By Albert Samaha
By Amanda Dingyuan
By Anna Merlan
By Anna Merlan
By Albert Samaha
By Tessa Stuart
By Anna Merlan
By Roy Edroso
All through the culture war, bombs blasted the landscape built to support artists. Somehow, they're still expected to live there. Expected to suffer. Forged in the fire all that rot. It's as if, while no one was looking, starving in garrets (once again) became national cultural policy.
Nowhere has the wreckage been tougher to work around than in the performing arts, where only 'Cats' and 'Lion King's survive without subsidy. But the theaters are full, you say. Presenters wear brave smiles. Hellzapoppin'.
Then consider, as the new season begins, why an internationally recognized theater artist and MacArthur fellow like John Jesurun hasn't had a full production in New York City since 1995. Why the venue where you're most likely to see Karen Finley these days is an episode of Politically Incorrect. And why, in the dance world, hardly anybody can keep a company together. Something is very wrong.
A steady erosion has been underway since 1995, the most devastasting year of the culture war. Heady with victory in the Republican Revolution of '94, right-wingers thought they could finally kill the hated National Endowment for the Arts. They managed merely to take its soul, wiping out fellowships to individual artists except in folk art, jazz, and (thank you, Garrison Keillor) literature. Even worse, Congress cut off general operating support to venues. That's just money to pay the light bill, but without it, the edgiest venues in town can't take many chances on what they present. They need box office.
Since '95, there's been a domino effect, especially on the cultural margins. The whole idea of an enclave that isn't beholden to the marketplace seems to be up for grabs. Funding still exists, of course, but what's supported now is product, not process. And it's harder than ever to make work without the support of a large cultural institution.
This is beginning to change what we can see on a stage. And a generation of experimental artists who came up in the nonprofit world face the reality that they may no longer make even a meager living there. Everyone is scrambling to adjust.
The multitalented John Kelly is one of those successful midcareer artists who now finds himself at a crossroads. Actually, he appears to be flush with prestigious projects. He's about to make his midtown debut in The Dead, the musical adaptation of James Joyce's story, with Christopher Walken. Composer David del Tredici is setting some of Kelly's poetry to music. A third work-in-progress is a Hal Wilnerproduced CD of '60s and '70s tunes and one Italian art song.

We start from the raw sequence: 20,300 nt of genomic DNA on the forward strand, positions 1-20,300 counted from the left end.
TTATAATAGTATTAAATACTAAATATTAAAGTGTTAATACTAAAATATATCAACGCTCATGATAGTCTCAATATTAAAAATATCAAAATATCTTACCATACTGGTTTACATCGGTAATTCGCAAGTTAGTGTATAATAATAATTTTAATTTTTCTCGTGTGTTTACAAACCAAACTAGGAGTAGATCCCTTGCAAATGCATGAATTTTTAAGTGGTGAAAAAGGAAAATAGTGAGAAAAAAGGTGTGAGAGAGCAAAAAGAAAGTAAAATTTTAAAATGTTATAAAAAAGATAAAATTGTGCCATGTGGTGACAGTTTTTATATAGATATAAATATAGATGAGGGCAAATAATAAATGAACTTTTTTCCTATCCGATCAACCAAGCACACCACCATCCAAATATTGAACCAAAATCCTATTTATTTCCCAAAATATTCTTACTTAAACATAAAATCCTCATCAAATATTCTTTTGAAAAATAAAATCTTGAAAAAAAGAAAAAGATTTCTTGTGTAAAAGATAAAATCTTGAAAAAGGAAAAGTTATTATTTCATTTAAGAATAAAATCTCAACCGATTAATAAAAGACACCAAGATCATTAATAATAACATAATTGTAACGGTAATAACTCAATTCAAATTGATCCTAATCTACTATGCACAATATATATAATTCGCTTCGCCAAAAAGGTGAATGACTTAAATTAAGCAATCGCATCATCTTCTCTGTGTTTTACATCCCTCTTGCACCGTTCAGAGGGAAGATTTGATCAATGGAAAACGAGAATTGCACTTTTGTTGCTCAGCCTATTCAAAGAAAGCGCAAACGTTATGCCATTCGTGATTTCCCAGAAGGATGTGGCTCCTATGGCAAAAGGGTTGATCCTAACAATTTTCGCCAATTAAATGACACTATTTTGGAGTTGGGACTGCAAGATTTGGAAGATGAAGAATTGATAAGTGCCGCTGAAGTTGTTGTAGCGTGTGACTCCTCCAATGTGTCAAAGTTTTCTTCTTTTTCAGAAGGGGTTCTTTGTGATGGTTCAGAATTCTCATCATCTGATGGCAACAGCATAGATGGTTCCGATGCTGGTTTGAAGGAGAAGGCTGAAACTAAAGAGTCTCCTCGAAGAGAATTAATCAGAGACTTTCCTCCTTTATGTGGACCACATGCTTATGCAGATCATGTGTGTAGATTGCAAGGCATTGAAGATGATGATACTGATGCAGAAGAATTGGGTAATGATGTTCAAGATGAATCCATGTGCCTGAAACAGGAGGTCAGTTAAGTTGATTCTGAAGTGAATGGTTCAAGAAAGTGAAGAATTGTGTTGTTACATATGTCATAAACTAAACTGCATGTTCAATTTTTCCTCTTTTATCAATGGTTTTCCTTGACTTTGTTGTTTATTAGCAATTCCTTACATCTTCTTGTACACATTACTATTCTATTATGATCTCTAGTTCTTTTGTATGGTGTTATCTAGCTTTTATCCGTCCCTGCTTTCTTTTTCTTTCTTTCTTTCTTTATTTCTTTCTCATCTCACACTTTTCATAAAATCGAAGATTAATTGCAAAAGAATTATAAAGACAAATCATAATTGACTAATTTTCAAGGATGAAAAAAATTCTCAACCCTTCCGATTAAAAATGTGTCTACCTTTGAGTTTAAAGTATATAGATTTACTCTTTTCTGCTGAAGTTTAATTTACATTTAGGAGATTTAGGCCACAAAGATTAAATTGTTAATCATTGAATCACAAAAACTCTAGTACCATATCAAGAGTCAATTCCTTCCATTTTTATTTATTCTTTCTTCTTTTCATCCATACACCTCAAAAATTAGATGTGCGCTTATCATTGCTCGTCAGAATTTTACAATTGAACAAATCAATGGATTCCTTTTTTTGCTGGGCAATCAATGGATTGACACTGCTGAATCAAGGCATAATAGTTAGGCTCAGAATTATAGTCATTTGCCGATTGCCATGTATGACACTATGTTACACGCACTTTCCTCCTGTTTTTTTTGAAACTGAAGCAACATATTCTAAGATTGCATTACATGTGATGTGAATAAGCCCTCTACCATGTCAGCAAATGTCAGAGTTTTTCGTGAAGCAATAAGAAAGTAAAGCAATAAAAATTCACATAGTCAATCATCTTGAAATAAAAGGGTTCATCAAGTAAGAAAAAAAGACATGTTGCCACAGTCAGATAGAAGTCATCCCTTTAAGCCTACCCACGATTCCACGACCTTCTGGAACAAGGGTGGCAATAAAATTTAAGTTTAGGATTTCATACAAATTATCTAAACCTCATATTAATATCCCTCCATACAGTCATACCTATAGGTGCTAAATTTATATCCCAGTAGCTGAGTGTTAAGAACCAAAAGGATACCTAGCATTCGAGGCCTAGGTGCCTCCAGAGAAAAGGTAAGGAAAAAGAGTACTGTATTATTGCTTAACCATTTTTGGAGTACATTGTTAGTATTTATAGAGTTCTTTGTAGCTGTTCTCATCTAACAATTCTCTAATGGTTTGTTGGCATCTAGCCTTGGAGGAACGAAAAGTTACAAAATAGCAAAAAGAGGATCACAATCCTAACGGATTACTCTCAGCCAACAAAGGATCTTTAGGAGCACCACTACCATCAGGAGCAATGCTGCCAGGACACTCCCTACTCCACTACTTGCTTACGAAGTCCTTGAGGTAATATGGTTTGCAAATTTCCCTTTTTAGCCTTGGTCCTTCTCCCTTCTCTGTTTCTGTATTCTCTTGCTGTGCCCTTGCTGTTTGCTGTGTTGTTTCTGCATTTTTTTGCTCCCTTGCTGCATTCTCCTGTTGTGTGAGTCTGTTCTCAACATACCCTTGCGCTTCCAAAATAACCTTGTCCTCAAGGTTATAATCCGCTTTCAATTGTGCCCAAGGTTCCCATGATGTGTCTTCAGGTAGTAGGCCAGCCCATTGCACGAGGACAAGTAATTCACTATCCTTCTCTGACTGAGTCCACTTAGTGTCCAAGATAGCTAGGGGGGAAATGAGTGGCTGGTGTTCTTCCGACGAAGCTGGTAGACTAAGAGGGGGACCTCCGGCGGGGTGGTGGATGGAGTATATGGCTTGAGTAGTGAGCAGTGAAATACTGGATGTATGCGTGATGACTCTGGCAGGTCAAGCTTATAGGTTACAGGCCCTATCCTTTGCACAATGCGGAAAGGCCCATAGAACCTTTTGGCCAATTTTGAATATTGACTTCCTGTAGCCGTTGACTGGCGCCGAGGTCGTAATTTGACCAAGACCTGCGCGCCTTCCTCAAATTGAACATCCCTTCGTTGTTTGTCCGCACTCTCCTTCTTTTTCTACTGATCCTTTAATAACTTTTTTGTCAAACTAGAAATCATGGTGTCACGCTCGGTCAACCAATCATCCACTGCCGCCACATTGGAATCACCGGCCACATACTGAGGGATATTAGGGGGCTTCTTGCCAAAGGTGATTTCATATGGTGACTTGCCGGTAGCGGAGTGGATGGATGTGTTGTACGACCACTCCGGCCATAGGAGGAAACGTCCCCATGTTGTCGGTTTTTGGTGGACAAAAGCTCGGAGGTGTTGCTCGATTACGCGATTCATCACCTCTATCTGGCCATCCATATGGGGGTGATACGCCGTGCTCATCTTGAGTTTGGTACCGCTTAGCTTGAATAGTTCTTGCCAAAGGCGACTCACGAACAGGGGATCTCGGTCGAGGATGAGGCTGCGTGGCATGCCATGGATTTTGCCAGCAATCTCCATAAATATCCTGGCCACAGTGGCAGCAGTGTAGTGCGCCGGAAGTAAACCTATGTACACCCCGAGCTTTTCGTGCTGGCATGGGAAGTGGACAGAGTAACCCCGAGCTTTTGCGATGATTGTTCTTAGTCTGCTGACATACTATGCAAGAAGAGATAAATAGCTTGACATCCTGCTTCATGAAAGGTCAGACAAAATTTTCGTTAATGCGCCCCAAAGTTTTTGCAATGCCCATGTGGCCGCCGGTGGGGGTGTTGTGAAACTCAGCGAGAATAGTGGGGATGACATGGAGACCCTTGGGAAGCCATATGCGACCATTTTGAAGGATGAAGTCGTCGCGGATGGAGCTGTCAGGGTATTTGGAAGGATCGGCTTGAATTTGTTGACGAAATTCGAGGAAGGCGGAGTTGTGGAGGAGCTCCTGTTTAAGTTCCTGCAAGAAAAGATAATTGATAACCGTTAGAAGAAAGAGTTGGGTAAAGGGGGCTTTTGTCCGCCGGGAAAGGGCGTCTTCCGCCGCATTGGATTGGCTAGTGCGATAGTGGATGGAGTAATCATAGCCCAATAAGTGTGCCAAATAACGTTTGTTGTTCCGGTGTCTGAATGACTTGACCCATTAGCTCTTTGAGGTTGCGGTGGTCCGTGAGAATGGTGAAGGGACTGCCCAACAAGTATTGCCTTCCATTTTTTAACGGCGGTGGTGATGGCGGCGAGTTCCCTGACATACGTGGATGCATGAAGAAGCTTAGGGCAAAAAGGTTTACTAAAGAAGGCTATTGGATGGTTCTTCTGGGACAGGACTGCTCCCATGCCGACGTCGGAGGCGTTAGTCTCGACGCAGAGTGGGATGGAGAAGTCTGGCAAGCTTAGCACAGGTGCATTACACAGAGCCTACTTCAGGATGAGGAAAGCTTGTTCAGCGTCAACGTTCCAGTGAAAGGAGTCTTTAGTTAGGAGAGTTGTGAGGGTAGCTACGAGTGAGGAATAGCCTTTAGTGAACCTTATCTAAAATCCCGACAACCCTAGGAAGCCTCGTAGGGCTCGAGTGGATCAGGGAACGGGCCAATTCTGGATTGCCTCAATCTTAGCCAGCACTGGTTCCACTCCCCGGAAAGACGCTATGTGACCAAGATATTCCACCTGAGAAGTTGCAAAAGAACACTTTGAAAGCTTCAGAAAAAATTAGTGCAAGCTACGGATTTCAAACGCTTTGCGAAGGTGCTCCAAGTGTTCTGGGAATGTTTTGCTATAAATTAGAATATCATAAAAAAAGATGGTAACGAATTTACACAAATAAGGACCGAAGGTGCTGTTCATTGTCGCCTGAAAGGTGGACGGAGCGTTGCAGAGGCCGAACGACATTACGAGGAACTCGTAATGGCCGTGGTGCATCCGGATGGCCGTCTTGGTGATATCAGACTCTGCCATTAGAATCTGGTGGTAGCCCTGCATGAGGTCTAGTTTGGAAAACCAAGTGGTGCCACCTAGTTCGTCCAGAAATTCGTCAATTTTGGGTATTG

But don't look for another of Kelly's brilliant ensemble theater pieces like Pass the Blutwurst, Bitte or Find My Way Home, at least in the forseeable future. This is the work Kelly really wants to do and can't possibly afford. He is currently carrying about $20,000 in personal debt.
What helped before were the NEA fellowships, a pittance at either $10,000 or $15,000 a year, but still "the core of my income," says Kelly. He has not created a new ensemble piece since 1993, when he reached one of the few pinnacles a performance artist can even aspire to, a slot in the Next Wave Festival at the Brooklyn Academy of Music. Light Shall Lift Them, a tribute to Paris music-hall star Barbette, cost $185,000 and nearly bankrupted his company. (They had self-produced, which meant it was all on his company's dime.) Kelly performed the piece four times.
This summer, determined to make some real money, he went to Provincetown to do his popular Joni Mitchell impersonation six shows a week for eight weeks. He merely broke even. Kind of. Considering that he'd borrowed to get there, he actually lost money. "I've thought about moving to Europe for years," says Kelly, who is now 44. "I don't want to begin my life over, but I just see it getting worse and worse here. I'm going through a period of transition, attempting to go the traditional route, the commercial theater."
As Norman Frisch, a consultant for Arts International, observes, "We're moving back towards a giant chasm between commercial artists and amateur artists. I don't think there's going to be such a thing as a professional noncommercial artist anymore. Maybe we just lived through that little window where that was possible. Maybe we were the aberration."
There are so many unfundables now. But some are more un than others. The unaffiliated, unassimilable, uncommodifiable.
Take Jesurun's dense, ambitious plays, which reconceive the oldest philosophical problems in the light of new technologies. That might mean 20 video monitors onstage, however. Expensive. And it will never take him to HBO. At age 48, Jesurun is no longer willing to plow every dollar back into his work. By the time he won his MacArthur in 1996, he was $50,000 in debt. So Jesurun now works abroad, doing his Faust last year in Mexico City. "A great production with 100 performances," he said on the phone from Tokyo. But in New York, his home base, a whole new generation of theatergoers doesn't even know who he is.
Nor will they know anything of the groundbreaking Ridiculous Theater, apart from its most commercial piece, Irma Vep, a great tour-de-force but a minuscule part of what the Ridiculous was about. Charles Ludlam's surviving partner, Everett Quinton, fought for years to sustain the theater. The NEA was the biggest funder they ever had, giving them as much as $85,500 one year, though usually it was closer to $60,000. After their funding dropped to $28,000, they left the old Sheridan Square theater with its killer $5000 monthly rent. "Then we limped along for two years hoping against hope," says Quinton. "Finally I just thought, this can't work. I was waking up suicidal every day."